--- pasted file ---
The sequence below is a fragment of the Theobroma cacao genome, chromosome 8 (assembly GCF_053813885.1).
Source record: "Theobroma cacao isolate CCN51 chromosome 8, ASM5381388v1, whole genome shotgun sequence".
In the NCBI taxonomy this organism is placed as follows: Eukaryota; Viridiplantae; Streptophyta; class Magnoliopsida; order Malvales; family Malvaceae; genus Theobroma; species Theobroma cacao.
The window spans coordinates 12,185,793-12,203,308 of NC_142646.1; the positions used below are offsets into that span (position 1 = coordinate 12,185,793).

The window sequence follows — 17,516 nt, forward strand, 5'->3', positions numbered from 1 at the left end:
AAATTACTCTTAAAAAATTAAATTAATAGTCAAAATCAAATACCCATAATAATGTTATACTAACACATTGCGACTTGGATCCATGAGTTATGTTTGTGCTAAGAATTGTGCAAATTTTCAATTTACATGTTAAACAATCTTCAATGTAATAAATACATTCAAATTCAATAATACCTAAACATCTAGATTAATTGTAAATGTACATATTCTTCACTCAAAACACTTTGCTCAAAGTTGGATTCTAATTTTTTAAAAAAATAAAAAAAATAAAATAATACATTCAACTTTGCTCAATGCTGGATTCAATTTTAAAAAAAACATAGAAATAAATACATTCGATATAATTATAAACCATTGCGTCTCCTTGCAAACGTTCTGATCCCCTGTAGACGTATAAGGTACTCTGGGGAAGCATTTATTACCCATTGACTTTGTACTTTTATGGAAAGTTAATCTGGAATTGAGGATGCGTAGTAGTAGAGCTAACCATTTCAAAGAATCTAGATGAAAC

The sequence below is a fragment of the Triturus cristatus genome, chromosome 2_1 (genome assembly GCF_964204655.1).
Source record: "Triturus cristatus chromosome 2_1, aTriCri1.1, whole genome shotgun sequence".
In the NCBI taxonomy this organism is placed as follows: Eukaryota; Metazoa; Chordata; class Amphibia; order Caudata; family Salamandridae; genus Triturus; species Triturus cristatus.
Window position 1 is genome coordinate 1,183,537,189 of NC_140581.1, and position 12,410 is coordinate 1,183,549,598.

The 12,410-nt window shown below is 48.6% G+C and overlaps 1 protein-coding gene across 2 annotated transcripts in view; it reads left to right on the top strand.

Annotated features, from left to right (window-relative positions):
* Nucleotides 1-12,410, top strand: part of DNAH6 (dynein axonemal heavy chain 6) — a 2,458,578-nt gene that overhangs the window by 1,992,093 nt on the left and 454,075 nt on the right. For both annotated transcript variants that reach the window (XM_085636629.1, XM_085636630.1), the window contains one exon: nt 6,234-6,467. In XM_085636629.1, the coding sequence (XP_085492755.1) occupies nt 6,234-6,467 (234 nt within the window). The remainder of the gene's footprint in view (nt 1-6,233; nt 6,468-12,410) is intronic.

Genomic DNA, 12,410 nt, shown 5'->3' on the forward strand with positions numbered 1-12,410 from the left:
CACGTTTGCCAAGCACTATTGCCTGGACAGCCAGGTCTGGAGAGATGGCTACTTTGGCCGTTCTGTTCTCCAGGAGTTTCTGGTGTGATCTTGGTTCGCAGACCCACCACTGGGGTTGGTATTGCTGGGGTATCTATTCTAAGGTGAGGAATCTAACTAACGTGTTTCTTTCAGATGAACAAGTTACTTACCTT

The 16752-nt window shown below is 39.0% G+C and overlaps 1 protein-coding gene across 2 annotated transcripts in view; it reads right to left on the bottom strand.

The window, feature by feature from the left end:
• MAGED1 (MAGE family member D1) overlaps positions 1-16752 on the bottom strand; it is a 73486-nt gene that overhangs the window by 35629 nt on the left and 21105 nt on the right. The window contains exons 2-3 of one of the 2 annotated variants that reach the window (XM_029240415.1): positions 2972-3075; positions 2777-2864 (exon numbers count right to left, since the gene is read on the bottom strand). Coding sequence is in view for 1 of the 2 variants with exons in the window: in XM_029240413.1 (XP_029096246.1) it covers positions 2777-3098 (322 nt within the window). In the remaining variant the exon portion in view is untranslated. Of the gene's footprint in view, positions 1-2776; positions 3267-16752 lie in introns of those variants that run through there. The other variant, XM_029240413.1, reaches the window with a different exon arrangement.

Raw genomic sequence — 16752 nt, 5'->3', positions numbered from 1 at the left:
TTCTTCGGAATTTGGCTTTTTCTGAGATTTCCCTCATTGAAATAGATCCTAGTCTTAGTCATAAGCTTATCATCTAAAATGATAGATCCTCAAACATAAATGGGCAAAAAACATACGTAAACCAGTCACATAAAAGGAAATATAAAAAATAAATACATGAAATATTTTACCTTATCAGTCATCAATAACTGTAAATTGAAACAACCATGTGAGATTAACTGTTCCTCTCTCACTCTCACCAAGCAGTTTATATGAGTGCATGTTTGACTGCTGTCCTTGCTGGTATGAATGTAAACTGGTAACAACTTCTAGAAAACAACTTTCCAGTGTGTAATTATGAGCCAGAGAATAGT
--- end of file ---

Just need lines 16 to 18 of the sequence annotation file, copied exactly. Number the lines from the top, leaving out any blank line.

The 16752-nt window shown below is 39.0% G+C and overlaps 1 protein-coding gene across 2 annotated transcripts in view; it reads right to left on the bottom strand.

The window, feature by feature from the left end:
• MAGED1 (MAGE family member D1) overlaps positions 1-16752 on the bottom strand; it is a 73486-nt gene that overhangs the window by 35629 nt on the left and 21105 nt on the right. The window contains exons 2-3 of one of the 2 annotated variants that reach the window (XM_029240415.1): positions 2972-3075; positions 2777-2864 (exon numbers count right to left, since the gene is read on the bottom strand). Coding sequence is in view for 1 of the 2 variants with exons in the window: in XM_029240413.1 (XP_029096246.1) it covers positions 2777-3098 (322 nt within the window). In the remaining variant the exon portion in view is untranslated. Of the gene's footprint in view, positions 1-2776; positions 3267-16752 lie in introns of those variants that run through there. The other variant, XM_029240413.1, reaches the window with a different exon arrangement.